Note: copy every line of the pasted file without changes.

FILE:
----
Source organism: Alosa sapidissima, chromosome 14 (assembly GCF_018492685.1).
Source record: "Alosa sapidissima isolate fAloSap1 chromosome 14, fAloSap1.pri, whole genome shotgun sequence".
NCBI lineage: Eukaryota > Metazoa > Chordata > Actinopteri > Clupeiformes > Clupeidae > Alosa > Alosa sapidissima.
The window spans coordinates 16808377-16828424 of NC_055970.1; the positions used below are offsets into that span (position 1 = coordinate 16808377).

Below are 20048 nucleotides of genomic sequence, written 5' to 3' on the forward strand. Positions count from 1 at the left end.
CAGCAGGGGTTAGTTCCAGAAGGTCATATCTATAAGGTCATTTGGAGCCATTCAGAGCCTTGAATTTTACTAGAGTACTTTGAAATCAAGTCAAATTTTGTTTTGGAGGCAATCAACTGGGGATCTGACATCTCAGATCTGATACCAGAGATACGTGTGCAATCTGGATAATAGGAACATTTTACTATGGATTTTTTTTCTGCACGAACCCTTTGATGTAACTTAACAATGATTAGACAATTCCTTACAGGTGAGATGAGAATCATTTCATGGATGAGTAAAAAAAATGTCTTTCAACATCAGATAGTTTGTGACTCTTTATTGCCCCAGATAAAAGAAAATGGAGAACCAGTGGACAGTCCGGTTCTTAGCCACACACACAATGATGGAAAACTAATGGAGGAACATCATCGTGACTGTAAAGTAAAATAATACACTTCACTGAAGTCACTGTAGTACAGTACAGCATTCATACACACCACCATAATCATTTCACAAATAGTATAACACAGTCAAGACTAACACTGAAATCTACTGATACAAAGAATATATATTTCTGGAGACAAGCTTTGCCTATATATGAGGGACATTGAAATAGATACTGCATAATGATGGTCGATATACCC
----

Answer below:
Source organism: Alosa sapidissima, chromosome 14 (assembly GCF_018492685.1).
Source record: "Alosa sapidissima isolate fAloSap1 chromosome 14, fAloSap1.pri, whole genome shotgun sequence".
NCBI lineage: Eukaryota > Metazoa > Chordata > Actinopteri > Clupeiformes > Clupeidae > Alosa > Alosa sapidissima.
The window spans coordinates 16808377-16828424 of NC_055970.1; the positions used below are offsets into that span (position 1 = coordinate 16808377).

Below are 20048 nucleotides of genomic sequence, written 5' to 3' on the forward strand. Positions count from 1 at the left end.
CAGCAGGGGTTAGTTCCAGAAGGTCATATCTATAAGGTCATTTGGAGCCATTCAGAGCCTTGAATTTTACTAGAGTACTTTGAAATCAAGTCAAATTTTGTTTTGGAGGCAATCAACTGGGGATCTGACATCTCAGATCTGATACCAGAGATACGTGTGCAATCTGGATAATAGGAACATTTTACTATGGATTTTTTTTCTGCACGAACCCTTTGATGTAACTTAACAATGATTAGACAATTCCTTACAGGTGAGATGAGAATCATTTCATGGATGAGTAAAAAAAATGTCTTTCAACATCAGATAGTTTGTGACTCTTTATTGCCCCAGATAAAAGAAAATGGAGAACCAGTGGACAGTCCGGTTCTTAGCCACACACACAATGATGGAAAACTAATGGAGGAACATCATCGTGACTGTAAAGTAAAATAATACACTTCACTGAAGTCACTGTAGTACAGTACAGCATTCATACACACCACCATAATCATTTCACAAATAGTATAACACAGTCAAGACTAACACTGAAATCTACTGATACAAAGAATATATATTTCTGGAGACAAGCTTTGCCTATATATGAGGGACATTGAAATAGATACTGCATAATGATGGTCGATATACCC